On September 27, Indian farmers’ organizations and trade unions are holding a country-wide shutdown demanding the withdrawal of the three agricultural laws and other anti-farmer and anti-worker measures. We take a look at the key milestones of the past 10 months of the farmers’ struggle.
New Delhi: Farmers’ organisations are holding a nationwide Bharat Bandh today (September 27) as part of their ongoing agitation against the Union government’s contentious farm laws.
The Samyukt Kisan Morcha, an umbrella body of farmers’ organisations, said the day;s protest would last from 6 am to 4 pm. The SKM had also asked political parties to stand with farmers in their quest to defend principles of democracy and federalism.
“As this historic struggle completes 10 months, SKM has called Monday (September 27) to be observed as Bharat Bandh against the anti-farmer Modi government,” the SKM had said in a statement. “The SKM appeals to every Indian to join this nationwide movement and make Bharat Bandh a resounding success. In particular, we appeal to all organisations of workers, traders, transporters, businessmen, students, youth and women and all social movements to extend solidarity with the farmers that day.”
Born in 1946 in Shahidanwali village in Punjab (now in Pakistan), Kamla Bhasin grew up in Rajasthan. After completing her post-graduation from Rajasthan University, she studied sociology in Germany and on her return in 1972 joined the Udaipur-based voluntary organisation Seva Mandir, which worked with the rural and urban poor – men and women – with the goal of “mobilising them for their own development”. From that point till September 25, 2021, when Kamla Bhasin, suffering from cancer, breathed her last, her life was a seamless journey of, in her own words, “being deeply engaged with issues related to gender, development, peace, identity politics, militarisation, human rights and democracy”; of exploring and articulating “connections between different issues and to promote synergies between different movements.” It was a journey during which the indefatigable feminist touched countless hearts. One of them was Kalpana Viswanath whose tribute to Kamla Bhasin looks back at three decades of association with her.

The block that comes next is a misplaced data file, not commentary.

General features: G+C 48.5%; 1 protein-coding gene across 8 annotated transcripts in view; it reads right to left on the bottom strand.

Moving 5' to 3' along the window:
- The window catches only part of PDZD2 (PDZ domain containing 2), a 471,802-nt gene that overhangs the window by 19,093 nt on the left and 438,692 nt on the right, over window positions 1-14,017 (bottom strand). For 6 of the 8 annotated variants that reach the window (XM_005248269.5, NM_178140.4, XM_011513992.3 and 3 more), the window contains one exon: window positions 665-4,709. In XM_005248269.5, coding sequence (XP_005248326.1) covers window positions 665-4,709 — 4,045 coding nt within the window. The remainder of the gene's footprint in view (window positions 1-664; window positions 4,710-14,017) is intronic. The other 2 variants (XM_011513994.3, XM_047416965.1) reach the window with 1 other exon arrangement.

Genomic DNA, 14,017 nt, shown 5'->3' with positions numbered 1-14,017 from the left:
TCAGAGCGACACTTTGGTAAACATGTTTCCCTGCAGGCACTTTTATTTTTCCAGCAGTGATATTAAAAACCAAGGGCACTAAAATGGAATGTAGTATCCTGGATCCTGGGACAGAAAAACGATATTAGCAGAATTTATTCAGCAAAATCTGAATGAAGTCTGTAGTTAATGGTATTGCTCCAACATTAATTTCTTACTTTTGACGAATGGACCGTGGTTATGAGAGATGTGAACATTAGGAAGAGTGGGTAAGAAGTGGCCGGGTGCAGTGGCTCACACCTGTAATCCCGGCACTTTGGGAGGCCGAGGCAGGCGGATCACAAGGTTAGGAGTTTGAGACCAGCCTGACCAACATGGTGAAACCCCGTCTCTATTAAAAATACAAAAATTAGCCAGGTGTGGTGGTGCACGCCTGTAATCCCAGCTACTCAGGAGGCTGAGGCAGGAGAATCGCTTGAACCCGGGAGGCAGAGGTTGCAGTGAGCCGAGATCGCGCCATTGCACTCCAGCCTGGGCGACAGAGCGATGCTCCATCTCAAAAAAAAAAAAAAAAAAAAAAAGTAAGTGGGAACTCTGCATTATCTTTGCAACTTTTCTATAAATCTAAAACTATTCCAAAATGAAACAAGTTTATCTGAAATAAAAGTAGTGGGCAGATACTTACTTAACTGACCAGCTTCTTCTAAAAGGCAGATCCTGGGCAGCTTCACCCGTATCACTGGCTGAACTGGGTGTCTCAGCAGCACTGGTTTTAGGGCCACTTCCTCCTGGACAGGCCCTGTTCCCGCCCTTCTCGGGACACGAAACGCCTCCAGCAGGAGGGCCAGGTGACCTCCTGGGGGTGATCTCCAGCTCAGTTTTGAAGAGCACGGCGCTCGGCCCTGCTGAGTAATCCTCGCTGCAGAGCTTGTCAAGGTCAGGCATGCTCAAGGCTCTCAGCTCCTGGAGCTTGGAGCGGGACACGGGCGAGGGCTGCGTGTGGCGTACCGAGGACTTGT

Capitalist health care systems do not do well in epidemics compared to health care systems not organized around capitalist principles, and COVID-19 is no exception. As Paul Sweezy once pointed out (as relayed by Barbara Ehrenreich), if health care is the purpose of the U.S. system, it fails miserably. But, in reality, the system is successful, because the goal is something else: profit making and the accumulation of capital.1 With its corporate dominance, horrendous problems of access, high costs, lack of overall coordination, and deprioritization of public health services, the United States has confronted the pandemic with chaos. In general, government agencies and corporations have struggled to protect the previous profitable, though ineffective, arrangements, with deadly consequences.